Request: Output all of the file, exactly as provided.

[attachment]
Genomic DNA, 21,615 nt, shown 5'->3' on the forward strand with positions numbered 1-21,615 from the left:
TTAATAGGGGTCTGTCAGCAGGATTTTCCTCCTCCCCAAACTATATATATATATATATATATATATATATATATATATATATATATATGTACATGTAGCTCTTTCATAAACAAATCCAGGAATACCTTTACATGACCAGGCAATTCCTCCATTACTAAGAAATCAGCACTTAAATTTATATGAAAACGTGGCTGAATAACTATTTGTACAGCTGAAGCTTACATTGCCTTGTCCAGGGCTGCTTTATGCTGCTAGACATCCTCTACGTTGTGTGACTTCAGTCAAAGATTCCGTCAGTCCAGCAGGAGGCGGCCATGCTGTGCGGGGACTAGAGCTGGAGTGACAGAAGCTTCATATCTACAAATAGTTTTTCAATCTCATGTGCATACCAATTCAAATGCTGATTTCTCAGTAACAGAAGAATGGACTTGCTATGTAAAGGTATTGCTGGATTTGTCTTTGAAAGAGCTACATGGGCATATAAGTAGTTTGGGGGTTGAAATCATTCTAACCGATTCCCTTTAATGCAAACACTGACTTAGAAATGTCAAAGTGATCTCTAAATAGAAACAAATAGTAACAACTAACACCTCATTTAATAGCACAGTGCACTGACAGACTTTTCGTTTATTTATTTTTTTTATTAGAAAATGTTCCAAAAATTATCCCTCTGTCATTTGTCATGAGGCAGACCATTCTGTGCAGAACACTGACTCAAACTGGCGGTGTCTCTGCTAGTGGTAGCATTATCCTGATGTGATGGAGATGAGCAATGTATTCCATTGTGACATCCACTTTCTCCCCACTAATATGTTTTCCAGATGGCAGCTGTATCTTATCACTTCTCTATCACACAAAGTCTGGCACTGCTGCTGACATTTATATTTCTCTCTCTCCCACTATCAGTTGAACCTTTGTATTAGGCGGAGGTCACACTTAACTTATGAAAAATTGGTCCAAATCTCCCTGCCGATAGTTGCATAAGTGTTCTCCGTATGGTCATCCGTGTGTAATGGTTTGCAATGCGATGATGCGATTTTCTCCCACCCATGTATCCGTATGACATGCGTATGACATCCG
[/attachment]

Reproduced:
Genomic DNA, 21,615 nt, shown 5'->3' on the forward strand with positions numbered 1-21,615 from the left:
TTAATAGGGGTCTGTCAGCAGGATTTTCCTCCTCCCCAAACTATATATATATATATATATATATATATATATATATATATATATATATGTACATGTAGCTCTTTCATAAACAAATCCAGGAATACCTTTACATGACCAGGCAATTCCTCCATTACTAAGAAATCAGCACTTAAATTTATATGAAAACGTGGCTGAATAACTATTTGTACAGCTGAAGCTTACATTGCCTTGTCCAGGGCTGCTTTATGCTGCTAGACATCCTCTACGTTGTGTGACTTCAGTCAAAGATTCCGTCAGTCCAGCAGGAGGCGGCCATGCTGTGCGGGGACTAGAGCTGGAGTGACAGAAGCTTCATATCTACAAATAGTTTTTCAATCTCATGTGCATACCAATTCAAATGCTGATTTCTCAGTAACAGAAGAATGGACTTGCTATGTAAAGGTATTGCTGGATTTGTCTTTGAAAGAGCTACATGGGCATATAAGTAGTTTGGGGGTTGAAATCATTCTAACCGATTCCCTTTAATGCAAACACTGACTTAGAAATGTCAAAGTGATCTCTAAATAGAAACAAATAGTAACAACTAACACCTCATTTAATAGCACAGTGCACTGACAGACTTTTCGTTTATTTATTTTTTTTATTAGAAAATGTTCCAAAAATTATCCCTCTGTCATTTGTCATGAGGCAGACCATTCTGTGCAGAACACTGACTCAAACTGGCGGTGTCTCTGCTAGTGGTAGCATTATCCTGATGTGATGGAGATGAGCAATGTATTCCATTGTGACATCCACTTTCTCCCCACTAATATGTTTTCCAGATGGCAGCTGTATCTTATCACTTCTCTATCACACAAAGTCTGGCACTGCTGCTGACATTTATATTTCTCTCTCTCCCACTATCAGTTGAACCTTTGTATTAGGCGGAGGTCACACTTAACTTATGAAAAATTGGTCCAAATCTCCCTGCCGATAGTTGCATAAGTGTTCTCCGTATGGTCATCCGTGTGTAATGGTTTGCAATGCGATGATGCGATTTTCTCCCACCCATGTATCCGTATGACATGCGTATGACATCCG